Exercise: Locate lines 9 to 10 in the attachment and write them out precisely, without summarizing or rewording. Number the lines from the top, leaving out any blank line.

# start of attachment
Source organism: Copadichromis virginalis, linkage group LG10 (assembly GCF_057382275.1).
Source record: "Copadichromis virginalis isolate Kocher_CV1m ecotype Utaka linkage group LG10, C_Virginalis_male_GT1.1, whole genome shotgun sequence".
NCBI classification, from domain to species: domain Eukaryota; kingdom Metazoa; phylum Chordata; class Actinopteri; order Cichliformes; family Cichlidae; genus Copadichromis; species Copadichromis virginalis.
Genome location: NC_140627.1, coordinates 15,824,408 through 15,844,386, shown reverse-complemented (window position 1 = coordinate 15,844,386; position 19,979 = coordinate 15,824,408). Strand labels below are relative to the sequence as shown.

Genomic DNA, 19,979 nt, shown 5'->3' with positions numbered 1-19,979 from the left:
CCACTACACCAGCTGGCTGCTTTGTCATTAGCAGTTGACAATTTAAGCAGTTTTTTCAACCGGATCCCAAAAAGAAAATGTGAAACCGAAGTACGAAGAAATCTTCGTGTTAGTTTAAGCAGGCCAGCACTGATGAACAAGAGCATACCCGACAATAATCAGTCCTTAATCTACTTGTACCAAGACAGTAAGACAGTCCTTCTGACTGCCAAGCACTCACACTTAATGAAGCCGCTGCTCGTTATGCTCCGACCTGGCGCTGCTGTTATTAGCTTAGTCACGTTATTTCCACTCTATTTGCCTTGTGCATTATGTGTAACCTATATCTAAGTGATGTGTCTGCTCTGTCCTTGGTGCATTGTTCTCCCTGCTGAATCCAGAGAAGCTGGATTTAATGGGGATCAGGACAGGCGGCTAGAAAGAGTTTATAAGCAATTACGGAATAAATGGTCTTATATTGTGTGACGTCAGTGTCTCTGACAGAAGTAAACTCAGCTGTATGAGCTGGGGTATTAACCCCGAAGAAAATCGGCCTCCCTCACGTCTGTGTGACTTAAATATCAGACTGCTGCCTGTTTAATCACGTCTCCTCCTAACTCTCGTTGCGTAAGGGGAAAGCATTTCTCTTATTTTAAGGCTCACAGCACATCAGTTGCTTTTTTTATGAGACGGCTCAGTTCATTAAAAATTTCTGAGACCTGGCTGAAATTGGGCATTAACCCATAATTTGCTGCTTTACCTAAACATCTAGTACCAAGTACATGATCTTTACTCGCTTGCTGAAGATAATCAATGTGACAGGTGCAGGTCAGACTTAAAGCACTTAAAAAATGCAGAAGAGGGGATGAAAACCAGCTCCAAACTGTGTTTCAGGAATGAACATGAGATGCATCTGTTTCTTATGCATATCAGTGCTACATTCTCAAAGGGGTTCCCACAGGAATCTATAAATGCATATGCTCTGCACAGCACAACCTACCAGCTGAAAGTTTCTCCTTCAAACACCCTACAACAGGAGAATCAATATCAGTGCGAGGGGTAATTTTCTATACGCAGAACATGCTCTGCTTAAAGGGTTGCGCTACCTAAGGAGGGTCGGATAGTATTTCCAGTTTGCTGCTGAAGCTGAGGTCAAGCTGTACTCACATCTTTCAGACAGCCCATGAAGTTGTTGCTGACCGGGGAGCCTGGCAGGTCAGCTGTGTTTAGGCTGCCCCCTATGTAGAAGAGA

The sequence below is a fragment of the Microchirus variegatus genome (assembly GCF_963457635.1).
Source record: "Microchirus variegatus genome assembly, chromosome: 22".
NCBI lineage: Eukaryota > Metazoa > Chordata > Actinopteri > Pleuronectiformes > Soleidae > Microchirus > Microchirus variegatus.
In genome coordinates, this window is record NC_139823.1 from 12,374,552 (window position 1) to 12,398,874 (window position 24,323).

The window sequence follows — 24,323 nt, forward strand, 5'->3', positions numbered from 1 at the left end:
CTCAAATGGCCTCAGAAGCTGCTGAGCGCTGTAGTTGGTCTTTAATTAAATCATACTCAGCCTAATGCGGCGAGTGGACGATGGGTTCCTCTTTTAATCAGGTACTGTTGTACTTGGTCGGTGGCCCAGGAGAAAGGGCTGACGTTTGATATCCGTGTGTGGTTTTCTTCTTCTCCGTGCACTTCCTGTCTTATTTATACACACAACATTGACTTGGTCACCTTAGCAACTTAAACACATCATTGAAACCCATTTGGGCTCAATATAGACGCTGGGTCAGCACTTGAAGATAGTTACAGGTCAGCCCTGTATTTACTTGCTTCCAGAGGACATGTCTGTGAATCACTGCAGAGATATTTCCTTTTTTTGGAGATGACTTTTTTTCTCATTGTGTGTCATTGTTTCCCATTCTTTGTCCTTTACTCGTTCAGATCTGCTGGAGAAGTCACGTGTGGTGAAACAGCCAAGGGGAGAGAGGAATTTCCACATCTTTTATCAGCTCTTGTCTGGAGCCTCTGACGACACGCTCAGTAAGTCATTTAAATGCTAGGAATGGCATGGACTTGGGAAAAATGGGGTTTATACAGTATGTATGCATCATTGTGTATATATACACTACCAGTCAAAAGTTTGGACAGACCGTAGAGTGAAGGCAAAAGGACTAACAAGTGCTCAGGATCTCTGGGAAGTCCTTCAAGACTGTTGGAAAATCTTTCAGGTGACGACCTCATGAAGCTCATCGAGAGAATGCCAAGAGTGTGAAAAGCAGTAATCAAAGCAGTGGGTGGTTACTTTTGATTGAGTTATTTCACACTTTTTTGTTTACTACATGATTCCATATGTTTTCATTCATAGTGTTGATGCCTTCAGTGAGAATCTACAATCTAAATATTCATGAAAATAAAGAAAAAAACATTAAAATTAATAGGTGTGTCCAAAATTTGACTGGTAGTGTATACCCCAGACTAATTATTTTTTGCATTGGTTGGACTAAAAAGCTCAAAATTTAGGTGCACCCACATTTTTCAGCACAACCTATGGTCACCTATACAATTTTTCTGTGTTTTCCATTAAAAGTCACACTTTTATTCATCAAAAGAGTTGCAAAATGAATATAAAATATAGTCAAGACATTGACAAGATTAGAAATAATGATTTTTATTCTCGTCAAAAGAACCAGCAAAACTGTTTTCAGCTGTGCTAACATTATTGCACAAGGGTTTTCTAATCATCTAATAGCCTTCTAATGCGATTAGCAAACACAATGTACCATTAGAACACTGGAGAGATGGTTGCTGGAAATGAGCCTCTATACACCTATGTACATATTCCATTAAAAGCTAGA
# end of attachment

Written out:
NCBI lineage: Eukaryota > Metazoa > Chordata > Actinopteri > Pleuronectiformes > Soleidae > Microchirus > Microchirus variegatus.
In genome coordinates, this window is record NC_139823.1 from 12,374,552 (window position 1) to 12,398,874 (window position 24,323).